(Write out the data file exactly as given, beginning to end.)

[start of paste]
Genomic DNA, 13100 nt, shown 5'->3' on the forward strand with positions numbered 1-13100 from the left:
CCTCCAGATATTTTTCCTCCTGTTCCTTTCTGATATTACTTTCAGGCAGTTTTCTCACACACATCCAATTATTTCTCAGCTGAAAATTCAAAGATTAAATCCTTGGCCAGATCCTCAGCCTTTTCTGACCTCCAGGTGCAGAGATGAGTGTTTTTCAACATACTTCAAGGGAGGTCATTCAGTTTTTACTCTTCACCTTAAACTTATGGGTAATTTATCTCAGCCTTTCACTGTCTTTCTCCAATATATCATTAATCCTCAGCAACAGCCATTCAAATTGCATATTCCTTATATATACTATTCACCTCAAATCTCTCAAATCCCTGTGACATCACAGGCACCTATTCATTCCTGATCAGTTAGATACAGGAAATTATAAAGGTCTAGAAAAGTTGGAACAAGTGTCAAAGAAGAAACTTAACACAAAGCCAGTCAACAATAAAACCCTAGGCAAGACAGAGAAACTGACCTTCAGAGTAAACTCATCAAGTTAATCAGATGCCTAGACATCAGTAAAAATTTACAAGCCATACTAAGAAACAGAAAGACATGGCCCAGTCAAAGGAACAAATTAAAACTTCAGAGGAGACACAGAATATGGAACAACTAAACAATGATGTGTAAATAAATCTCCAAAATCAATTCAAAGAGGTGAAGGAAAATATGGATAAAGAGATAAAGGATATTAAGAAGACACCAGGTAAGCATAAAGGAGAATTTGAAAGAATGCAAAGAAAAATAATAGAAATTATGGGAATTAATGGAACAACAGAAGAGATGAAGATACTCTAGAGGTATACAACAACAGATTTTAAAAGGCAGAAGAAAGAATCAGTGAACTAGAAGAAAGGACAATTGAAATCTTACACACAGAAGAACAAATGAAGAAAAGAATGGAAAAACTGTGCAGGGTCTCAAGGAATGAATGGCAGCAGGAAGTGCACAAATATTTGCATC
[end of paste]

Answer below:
Genomic DNA, 13100 nt, shown 5'->3' on the forward strand with positions numbered 1-13100 from the left:
CCTCCAGATATTTTTCCTCCTGTTCCTTTCTGATATTACTTTCAGGCAGTTTTCTCACACACATCCAATTATTTCTCAGCTGAAAATTCAAAGATTAAATCCTTGGCCAGATCCTCAGCCTTTTCTGACCTCCAGGTGCAGAGATGAGTGTTTTTCAACATACTTCAAGGGAGGTCATTCAGTTTTTACTCTTCACCTTAAACTTATGGGTAATTTATCTCAGCCTTTCACTGTCTTTCTCCAATATATCATTAATCCTCAGCAACAGCCATTCAAATTGCATATTCCTTATATATACTATTCACCTCAAATCTCTCAAATCCCTGTGACATCACAGGCACCTATTCATTCCTGATCAGTTAGATACAGGAAATTATAAAGGTCTAGAAAAGTTGGAACAAGTGTCAAAGAAGAAACTTAACACAAAGCCAGTCAACAATAAAACCCTAGGCAAGACAGAGAAACTGACCTTCAGAGTAAACTCATCAAGTTAATCAGATGCCTAGACATCAGTAAAAATTTACAAGCCATACTAAGAAACAGAAAGACATGGCCCAGTCAAAGGAACAAATTAAAACTTCAGAGGAGACACAGAATATGGAACAACTAAACAATGATGTGTAAATAAATCTCCAAAATCAATTCAAAGAGGTGAAGGAAAATATGGATAAAGAGATAAAGGATATTAAGAAGACACCAGGTAAGCATAAAGGAGAATTTGAAAGAATGCAAAGAAAAATAATAGAAATTATGGGAATTAATGGAACAACAGAAGAGATGAAGATACTCTAGAGGTATACAACAACAGATTTTAAAAGGCAGAAGAAAGAATCAGTGAACTAGAAGAAAGGACAATTGAAATCTTACACACAGAAGAACAAATGAAGAAAAGAATGGAAAAACTGTGCAGGGTCTCAAGGAATGAATGGCAGCAGGAAGTGCACAAATATTTGCATC